As per a new study, Titan is surprisingly drifting away from Saturn, a hundred times faster than what we originally thought.
Titan Drifting Away From Saturn Faster Than We Thought
Long ago, Saturn’s largest moon called Titan is born fairly close to its mother planet. However, a new study shows that over the course of 4.5 billion years, the moon has actually slowly but steadily migrated out. Now, the same research reveals it is now orbiting some 746,000 miles away from the planet and continuing to expand away further at a pace that is a hundred times faster than what we originally thought of.
“Most prior work had predicted that moons like Titan or Jupiter’s moon Callisto were formed at an orbital distance similar to where we see them now. This implies that the Saturnian moon system, and potentially its rings, have formed and evolved more dynamically than previously believed,” Jim Fuller, co-author of the new study and an assistant professor of theoretical astrophysics at Caltech, said.
Usually, the moons of a planet exert a small gravitational pull that tug at it while they follow their orbits. This gravitational interaction is actually the reason behind the rising and falling of our tides here on our planet. However, this also gradually pushes our Moon away from Earth, at a distance of about 1.5 inches every year.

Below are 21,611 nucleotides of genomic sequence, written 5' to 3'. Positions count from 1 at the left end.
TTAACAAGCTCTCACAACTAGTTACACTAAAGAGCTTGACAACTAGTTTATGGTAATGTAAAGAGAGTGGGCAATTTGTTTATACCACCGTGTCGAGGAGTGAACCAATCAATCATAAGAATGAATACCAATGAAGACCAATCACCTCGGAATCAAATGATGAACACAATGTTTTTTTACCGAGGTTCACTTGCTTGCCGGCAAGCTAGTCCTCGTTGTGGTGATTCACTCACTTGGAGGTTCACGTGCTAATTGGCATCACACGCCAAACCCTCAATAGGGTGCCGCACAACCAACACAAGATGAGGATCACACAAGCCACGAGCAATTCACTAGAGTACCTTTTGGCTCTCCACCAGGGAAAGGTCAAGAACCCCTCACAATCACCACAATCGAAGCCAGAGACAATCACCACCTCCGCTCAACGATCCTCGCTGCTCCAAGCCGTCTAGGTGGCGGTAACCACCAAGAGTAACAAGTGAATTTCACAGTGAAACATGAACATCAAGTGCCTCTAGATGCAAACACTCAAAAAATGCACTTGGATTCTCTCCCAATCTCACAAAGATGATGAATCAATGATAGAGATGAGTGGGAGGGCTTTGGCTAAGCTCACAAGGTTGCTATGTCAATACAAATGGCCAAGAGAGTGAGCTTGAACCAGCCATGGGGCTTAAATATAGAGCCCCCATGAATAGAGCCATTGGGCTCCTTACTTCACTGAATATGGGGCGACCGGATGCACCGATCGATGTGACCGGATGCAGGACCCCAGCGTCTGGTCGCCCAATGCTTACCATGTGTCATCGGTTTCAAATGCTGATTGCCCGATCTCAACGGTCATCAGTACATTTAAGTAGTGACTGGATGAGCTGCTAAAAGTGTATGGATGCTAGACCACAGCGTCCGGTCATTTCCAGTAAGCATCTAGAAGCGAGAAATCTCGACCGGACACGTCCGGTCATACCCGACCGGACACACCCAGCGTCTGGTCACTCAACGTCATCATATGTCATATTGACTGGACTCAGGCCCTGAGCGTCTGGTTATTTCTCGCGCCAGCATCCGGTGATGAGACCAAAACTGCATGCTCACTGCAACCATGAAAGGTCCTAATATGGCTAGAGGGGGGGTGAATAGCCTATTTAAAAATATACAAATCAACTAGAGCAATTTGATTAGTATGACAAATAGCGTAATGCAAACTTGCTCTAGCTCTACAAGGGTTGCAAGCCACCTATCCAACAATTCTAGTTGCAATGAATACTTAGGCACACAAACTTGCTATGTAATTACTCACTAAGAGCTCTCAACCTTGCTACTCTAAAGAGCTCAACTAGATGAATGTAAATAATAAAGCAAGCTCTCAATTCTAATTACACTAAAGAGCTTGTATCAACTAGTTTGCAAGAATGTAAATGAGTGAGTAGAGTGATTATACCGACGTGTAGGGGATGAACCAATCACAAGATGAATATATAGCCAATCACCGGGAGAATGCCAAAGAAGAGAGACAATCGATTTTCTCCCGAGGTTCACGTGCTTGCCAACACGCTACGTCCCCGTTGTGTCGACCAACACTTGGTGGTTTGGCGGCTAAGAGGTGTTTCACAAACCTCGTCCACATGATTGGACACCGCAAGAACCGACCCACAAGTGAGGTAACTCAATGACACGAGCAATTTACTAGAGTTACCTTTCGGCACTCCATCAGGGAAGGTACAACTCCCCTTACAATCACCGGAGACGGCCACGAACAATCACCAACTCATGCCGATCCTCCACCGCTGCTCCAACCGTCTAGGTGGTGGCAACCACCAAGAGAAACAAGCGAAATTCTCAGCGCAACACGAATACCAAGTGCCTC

Per the study, the same thing happens between Titan and Saturn. However, study stated that the friction inside Saturn is weaker than ours, which makes Titan move away from its planet at around 4.3 inches every year.
To make this study, two teams utilized two techniques. One used astrometry, which sees astronomers measure the position and movements of stars to measure Titan’s position. The other team used radiometry, which uses electromagnetic radiation to calculate the spacecraft Cassini’s velocity as it zoomed by Titan.
“By using two completely independent data sets — astrometric and radiometric — and two different methods of analysis, we obtained results that are in full agreement,” Valéry Lainey, the study lead author, said. Previously, Lainey worked with NASA’s Jet Propulsion Laboratory in Pasadena, California, and now works at the Paris Observatory in France.